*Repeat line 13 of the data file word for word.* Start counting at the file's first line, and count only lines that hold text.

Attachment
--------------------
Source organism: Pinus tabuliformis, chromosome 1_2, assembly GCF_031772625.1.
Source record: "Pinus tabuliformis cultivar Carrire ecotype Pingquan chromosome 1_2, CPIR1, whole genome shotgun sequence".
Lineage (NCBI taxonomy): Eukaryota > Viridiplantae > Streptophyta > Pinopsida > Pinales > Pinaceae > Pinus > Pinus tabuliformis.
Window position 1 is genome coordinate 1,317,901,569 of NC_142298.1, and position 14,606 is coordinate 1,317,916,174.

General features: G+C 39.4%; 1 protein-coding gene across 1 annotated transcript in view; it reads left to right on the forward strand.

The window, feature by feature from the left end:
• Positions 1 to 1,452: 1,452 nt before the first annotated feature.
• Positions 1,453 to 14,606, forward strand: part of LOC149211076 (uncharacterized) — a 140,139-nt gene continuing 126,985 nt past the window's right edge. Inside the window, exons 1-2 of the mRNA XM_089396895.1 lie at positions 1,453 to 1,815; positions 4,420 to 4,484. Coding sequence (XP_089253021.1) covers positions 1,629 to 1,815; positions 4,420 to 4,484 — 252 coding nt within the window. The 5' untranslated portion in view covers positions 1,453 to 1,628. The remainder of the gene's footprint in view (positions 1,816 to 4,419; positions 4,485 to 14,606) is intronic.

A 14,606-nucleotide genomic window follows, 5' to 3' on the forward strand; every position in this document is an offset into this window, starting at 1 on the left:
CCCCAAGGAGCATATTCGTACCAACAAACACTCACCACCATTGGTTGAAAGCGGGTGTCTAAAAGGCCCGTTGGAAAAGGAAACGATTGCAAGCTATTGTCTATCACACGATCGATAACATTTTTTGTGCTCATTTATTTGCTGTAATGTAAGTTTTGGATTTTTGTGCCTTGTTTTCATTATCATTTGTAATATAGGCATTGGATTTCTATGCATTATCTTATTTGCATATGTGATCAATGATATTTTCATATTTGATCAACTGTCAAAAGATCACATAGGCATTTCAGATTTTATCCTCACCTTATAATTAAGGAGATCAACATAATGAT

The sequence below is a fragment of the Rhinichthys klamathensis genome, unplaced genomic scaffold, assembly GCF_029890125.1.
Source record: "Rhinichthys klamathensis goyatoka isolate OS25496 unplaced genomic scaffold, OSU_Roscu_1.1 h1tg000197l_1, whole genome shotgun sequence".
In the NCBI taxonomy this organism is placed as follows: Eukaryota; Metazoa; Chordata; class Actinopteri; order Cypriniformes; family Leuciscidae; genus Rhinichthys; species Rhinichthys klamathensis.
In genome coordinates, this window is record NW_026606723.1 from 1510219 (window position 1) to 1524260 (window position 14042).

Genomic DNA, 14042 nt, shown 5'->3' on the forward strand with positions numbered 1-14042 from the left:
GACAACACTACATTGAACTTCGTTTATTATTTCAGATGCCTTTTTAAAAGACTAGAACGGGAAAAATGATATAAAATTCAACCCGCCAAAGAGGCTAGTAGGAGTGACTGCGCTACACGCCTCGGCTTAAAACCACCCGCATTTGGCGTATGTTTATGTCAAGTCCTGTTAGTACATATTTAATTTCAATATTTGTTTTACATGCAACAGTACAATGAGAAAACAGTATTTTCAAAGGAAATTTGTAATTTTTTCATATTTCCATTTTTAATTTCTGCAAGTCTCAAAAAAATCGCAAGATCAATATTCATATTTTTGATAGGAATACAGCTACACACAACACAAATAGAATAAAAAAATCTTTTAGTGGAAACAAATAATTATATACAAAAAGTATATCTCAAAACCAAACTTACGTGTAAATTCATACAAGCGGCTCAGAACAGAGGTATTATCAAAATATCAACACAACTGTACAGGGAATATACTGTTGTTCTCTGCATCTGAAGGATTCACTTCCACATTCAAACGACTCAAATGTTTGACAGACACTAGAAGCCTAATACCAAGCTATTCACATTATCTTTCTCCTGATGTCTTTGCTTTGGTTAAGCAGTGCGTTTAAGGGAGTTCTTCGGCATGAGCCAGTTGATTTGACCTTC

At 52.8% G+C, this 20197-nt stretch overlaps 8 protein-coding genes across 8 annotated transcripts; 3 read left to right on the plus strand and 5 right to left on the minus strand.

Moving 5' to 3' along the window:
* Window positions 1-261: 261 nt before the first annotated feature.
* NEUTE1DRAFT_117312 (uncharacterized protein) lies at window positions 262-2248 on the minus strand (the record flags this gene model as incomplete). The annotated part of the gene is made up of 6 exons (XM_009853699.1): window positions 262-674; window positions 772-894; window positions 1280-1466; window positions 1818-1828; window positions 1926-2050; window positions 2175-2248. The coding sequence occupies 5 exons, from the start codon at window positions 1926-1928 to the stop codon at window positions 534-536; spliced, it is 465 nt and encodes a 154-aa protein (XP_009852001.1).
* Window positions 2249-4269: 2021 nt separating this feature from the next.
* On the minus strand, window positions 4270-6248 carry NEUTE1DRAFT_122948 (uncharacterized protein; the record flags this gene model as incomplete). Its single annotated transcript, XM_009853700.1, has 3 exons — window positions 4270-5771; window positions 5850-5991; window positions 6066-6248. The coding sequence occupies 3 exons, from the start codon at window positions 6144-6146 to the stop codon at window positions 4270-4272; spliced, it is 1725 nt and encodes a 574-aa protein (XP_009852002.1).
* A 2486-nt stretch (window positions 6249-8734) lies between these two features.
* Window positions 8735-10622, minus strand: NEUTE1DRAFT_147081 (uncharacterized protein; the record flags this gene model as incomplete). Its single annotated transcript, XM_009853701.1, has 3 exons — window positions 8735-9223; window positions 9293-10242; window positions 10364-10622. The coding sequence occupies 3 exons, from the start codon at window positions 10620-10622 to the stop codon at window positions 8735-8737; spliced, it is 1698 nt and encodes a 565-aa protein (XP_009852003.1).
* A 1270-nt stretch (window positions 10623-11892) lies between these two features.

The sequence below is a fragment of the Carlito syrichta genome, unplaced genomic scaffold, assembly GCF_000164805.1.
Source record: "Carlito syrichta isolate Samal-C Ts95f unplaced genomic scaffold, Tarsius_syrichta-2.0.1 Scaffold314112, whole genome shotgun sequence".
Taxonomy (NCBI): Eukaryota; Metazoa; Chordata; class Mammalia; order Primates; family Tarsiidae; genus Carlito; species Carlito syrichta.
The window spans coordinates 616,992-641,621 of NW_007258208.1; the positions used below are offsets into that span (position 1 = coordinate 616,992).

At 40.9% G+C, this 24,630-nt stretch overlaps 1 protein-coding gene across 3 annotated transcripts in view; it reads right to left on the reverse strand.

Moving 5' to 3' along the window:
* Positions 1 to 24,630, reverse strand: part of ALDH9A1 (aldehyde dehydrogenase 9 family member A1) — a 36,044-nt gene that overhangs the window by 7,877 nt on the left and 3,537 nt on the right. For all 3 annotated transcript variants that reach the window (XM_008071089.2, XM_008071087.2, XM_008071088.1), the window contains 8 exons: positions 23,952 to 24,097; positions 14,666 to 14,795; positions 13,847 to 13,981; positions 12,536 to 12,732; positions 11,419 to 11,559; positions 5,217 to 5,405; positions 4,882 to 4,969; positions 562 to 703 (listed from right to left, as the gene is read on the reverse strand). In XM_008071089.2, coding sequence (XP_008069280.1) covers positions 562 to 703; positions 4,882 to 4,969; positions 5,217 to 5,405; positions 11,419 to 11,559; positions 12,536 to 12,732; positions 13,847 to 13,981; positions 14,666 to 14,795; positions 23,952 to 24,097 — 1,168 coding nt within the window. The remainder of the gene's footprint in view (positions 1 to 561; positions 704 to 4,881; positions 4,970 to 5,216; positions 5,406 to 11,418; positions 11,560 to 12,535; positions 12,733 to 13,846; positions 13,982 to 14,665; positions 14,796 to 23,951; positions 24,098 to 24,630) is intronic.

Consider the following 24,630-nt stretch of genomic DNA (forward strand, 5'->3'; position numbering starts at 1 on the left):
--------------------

In the NCBI taxonomy this organism is placed as follows: Eukaryota; Metazoa; Chordata; class Actinopteri; order Cypriniformes; family Leuciscidae; genus Rhinichthys; species Rhinichthys klamathensis.